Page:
Wednesday, April 13, 2011

(Roughly) comparing Play! version 1.2 with Rails

Both the Play! and Rails frameworks implement MVC and have very agile development environments. Play!, being written in Java (but also supporting Scala development) accomplishes this agility by using the Eclipse incremental Java compiler so if you edit any Java code or HTML template files (with embedded Java/Groovy expressions) you immediately see the results after refreshing your web browser.

While Play! is not nearly as complete of a stack as Rails, it does include modules for
  • MongoDB
  • AppEngine
  • Objectify
  • GWT
  • Search
  • PDF generation of any view
  • Scala use
  • CoffeeScript
  • OpenAuth working with Google, Yahoo, Twitter, etc.
  • Simple CRUD scaffolding
  • Facebook Connect and Graph API
  • Lucene search of JPA models
  • etc.

I have several years of Rails experience and I am using Java EE 6 for a customer project. With this background, I put Play! in the sweet spot between Java EE 6 and Rails: easy to learn if you know Java and supports agile development. My favorite part of Java EE 6 is JPA, which Play! supports.

I have played with Play! off and on for over a year, but just for a few hours at a time, and never any serious projects. (This is largely because most people who hire me usually want me to do Lisp or Ruby development.) I have more or less decided to use Play! for one of my own projects because I already have so much reusable Java code I have written for it and I like the interactive Play! development process. My wife and I are just starting a vacation, and after finding myself in a quiet place with time on my hands (we catch an early flight tomorrow morning and are staying near the airport) I just reimplemented a bit of data modeling code that I wrote in Clojure, Ruby, and Common Lisp last weekend, this afternoon in Java + JPA + Play! I really have been struggling with the decision of which language and framework to use, so I am in experimentation mode! BTW, I am using PostgreSQL with its native indexing and search functionality and I find that JPA and Java object models mix fairly well by mostly using JPA with some native quieres like this contrived example using PostgreSQL's indexing and search functionality:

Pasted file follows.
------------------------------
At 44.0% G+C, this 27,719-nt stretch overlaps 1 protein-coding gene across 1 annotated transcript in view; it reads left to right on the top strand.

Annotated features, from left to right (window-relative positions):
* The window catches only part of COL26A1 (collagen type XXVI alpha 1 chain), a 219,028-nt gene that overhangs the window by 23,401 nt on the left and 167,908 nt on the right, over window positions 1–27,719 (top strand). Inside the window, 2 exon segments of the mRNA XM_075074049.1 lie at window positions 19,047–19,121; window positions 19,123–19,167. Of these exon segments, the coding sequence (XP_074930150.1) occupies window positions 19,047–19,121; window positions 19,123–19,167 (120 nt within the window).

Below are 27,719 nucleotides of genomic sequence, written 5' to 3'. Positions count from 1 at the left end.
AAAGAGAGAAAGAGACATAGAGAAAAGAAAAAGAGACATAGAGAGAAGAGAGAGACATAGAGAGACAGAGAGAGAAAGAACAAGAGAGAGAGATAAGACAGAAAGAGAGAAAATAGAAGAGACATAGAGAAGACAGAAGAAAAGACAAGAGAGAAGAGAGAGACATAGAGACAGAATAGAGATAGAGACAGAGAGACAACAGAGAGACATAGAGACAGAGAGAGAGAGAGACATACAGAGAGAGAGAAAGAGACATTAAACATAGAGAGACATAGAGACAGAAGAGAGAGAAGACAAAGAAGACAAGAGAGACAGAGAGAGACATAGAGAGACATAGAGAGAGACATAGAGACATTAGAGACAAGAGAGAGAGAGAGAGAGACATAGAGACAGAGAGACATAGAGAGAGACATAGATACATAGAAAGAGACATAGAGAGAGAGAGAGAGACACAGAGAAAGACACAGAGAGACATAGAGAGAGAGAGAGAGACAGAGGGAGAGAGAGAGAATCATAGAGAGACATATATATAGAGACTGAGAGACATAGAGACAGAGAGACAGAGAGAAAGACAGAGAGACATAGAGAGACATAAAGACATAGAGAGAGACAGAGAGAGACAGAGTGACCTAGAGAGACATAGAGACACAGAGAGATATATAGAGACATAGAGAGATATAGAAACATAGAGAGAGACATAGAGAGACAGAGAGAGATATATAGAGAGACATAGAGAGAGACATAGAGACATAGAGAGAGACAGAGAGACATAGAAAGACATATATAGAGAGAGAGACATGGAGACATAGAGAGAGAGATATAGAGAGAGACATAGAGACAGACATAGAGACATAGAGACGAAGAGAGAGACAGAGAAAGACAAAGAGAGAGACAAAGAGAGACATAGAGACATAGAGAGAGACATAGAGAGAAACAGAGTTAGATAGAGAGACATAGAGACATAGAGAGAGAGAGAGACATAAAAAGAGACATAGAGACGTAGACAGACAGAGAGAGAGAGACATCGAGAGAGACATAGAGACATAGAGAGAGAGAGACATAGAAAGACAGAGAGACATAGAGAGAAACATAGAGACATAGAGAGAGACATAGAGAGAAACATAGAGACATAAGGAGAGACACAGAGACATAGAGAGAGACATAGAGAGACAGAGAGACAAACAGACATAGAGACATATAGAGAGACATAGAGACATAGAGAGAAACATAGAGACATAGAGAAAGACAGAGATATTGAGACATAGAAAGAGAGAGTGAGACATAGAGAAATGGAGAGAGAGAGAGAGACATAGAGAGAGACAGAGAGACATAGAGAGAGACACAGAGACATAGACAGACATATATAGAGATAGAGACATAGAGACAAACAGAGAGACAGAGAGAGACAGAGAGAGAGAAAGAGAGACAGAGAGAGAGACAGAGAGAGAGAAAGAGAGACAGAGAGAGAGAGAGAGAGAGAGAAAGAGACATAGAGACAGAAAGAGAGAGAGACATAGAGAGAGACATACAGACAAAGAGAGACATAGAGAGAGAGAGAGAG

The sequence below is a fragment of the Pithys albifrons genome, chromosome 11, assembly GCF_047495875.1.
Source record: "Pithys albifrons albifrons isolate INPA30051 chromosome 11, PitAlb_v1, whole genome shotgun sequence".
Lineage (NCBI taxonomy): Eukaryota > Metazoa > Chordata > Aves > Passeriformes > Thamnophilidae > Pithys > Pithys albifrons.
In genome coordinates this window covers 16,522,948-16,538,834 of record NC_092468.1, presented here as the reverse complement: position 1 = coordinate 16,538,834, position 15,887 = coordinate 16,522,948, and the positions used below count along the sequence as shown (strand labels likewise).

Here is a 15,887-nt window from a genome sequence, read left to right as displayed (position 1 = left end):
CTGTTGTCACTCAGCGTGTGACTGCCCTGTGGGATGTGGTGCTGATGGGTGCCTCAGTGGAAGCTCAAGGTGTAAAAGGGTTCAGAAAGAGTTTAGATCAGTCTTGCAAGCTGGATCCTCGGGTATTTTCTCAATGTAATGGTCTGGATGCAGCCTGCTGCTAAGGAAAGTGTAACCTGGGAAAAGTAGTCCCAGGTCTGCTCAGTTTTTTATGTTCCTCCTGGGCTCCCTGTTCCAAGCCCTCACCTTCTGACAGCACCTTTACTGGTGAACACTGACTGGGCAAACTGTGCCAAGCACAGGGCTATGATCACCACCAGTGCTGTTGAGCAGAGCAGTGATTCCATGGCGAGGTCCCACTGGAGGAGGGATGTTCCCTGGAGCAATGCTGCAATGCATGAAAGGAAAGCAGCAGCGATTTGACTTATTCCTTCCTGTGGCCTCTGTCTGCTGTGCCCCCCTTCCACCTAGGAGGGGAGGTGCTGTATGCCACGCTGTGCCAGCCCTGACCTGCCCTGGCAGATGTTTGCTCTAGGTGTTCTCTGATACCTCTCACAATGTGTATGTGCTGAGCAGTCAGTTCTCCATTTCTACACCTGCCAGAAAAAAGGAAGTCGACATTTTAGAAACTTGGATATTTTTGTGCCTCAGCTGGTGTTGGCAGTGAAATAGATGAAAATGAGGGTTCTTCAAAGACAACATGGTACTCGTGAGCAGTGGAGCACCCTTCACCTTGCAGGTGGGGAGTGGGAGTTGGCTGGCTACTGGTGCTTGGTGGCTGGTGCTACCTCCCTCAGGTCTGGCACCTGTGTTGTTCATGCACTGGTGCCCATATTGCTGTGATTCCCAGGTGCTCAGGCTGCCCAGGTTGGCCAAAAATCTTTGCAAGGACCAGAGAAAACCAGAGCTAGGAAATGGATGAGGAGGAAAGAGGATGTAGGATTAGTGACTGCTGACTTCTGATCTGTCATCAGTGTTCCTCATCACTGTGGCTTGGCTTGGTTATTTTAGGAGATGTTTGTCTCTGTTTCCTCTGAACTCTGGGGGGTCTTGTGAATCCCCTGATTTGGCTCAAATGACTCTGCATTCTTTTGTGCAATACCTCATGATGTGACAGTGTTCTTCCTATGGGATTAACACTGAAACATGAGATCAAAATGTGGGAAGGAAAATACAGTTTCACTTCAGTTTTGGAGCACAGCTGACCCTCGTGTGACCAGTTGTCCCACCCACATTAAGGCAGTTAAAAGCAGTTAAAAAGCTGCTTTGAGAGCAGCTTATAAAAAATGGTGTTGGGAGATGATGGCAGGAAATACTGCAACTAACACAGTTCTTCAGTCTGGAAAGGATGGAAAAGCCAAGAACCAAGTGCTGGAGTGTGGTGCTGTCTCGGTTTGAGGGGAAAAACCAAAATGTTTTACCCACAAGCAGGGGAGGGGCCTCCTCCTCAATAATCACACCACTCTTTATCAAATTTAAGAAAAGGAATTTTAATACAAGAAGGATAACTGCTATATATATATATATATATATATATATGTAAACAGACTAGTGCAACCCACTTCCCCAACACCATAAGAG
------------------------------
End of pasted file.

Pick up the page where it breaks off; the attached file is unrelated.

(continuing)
List results = News.em().createNativeQuery("select * from news where to_tsvector(content) @@ to_tsquery('japan | nuclear')", News.class).getResultList();
that maps results back to my Java POJOs.

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